Today I am back with the second part of the mouther watering Bengali snacks.  As we all know it very well that snacks along with tea, holds an important position in Bengali culture and society. Without wasting that much of your time, it's better to start the blog.

Kolkata formerly Calcutta is located on the banks of River Hooghly. Kolkata use to be the capital city of India during the British rule later on it was shifted to Delhi. Now Kolkata is the capital city of West Bengal.
As a whole, Bengali snacks are very delicious and vibrant in nature. As I have mentioned this point earlier in my previous blog post. However, still I am mentioning this point because Bengali snacks has compelled me to do so.

Let’s start our journey in the world of Bengali snacks:


·         Vegetable cutlet:  Vegetable cutlet can be counted as one of the most popular Bengali snack after Jhal muri and Aloo kabli. Bengalis are fond of eating deep-fried snacks and Vegetable cutlet holds the first position in the list of deep-fried Bengali snacks. Actually vegetable cutlet can be compared to croquettes very easily. The vegetable cutlet tastes sweet and melts inside the mouth. Because beetroot, carrot, and potato are mainly used as the primary ingredients. Peanuts are primarily added to the vegetable cutlet to give an additional texture to the cutlet. Vegetable cutlets can be considered as one of the pocket-friendly Bengali snacks. In recent time Vegetable cutlet has also gained massive popularity in the neighboring states of West Bengal, like Bihar and Jharkhand. A plate of vegetable chop costs around 30 INR.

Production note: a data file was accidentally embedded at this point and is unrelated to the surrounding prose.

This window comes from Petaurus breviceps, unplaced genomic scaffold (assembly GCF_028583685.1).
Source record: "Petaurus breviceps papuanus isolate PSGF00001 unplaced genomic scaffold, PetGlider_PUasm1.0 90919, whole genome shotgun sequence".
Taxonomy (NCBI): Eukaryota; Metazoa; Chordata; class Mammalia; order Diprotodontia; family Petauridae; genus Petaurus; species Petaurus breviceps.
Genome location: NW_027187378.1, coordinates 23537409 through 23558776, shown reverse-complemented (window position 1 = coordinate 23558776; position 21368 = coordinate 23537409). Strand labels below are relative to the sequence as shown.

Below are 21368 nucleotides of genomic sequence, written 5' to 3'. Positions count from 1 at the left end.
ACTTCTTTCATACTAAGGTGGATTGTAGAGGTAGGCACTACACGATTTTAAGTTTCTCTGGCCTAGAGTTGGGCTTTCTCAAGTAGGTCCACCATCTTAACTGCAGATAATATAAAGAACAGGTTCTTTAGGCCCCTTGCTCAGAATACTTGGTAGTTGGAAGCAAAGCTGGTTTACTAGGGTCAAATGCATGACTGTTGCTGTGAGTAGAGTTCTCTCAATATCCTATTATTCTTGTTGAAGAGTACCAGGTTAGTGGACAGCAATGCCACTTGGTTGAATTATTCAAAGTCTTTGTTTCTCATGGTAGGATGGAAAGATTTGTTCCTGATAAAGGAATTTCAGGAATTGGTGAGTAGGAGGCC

·         Ghugni: Ghugni is one of the iconic dishes that can be found everywhere on the busy streets of Kolkata and other cities of West Bengal. In the rural areas of West Bengal, Ghugni is also consumed as a breakfast item along with muri (puffed rice). Ghugni is also gaining massive popularity as ghugni chat in the streets of Kolkata and other important locations of West Bengal. Basically, in Ghugni chat ghugni is served with some toppings like Papdi (a kind of Indian crackers), chopped onion, chopped cilantro, chopped green chili, tamarind water is added to give an added punch to it. In the end, it is decorated with sev. 

Ghugni is a subtle curry dish that is prepared from sun-dried white peas which are known as matar karai along with chopped potatoes, garlic, onion, ginger and few other spices. Among all the spices bhaja masala is the most important one. One plant of Ghugni cost around 15-20 INR.


·         Singara (Samosa): Singara is widely as known as Samosa throughout the Indian Subcontinent. Singara becomes a massive hit in Bengal during the rainy days. A cup of Darjeeling tea accompanied by singara is one of the best things one can have.

Coating of singara is mainly prepared from Maida, and the stuffing inside the singara is made from boiled mashed potato mixed with some Indian spices and peanuts. But in winter the filling of singara gets an add-on, which is fulkopi means cauliflower. As time is changing, people are trying to experiment with food, and similar things are happening with sigara. These days, some people use noodles, minced meat, chicken, and paneer as a stuffing for singara. But the original taste of singara lies in the years-old great grandmother's recipe. A single piece of singara cost around 7-10 INR.


·         Gutka Kachori: Gutka Kachori is one of the famous and many years-old Bengali snacks. Finding Gutka Kachori in the busy streets of West Bengal is not a matter of big deal. Gutka Kachori are mainly deep-fried maida balls stuffed with chatu (Sattu)  mixed with other spices. A single piece of Gutka Kachori cost around 20 INR. The price of the Kachori entirely depends on the size of the Kachori.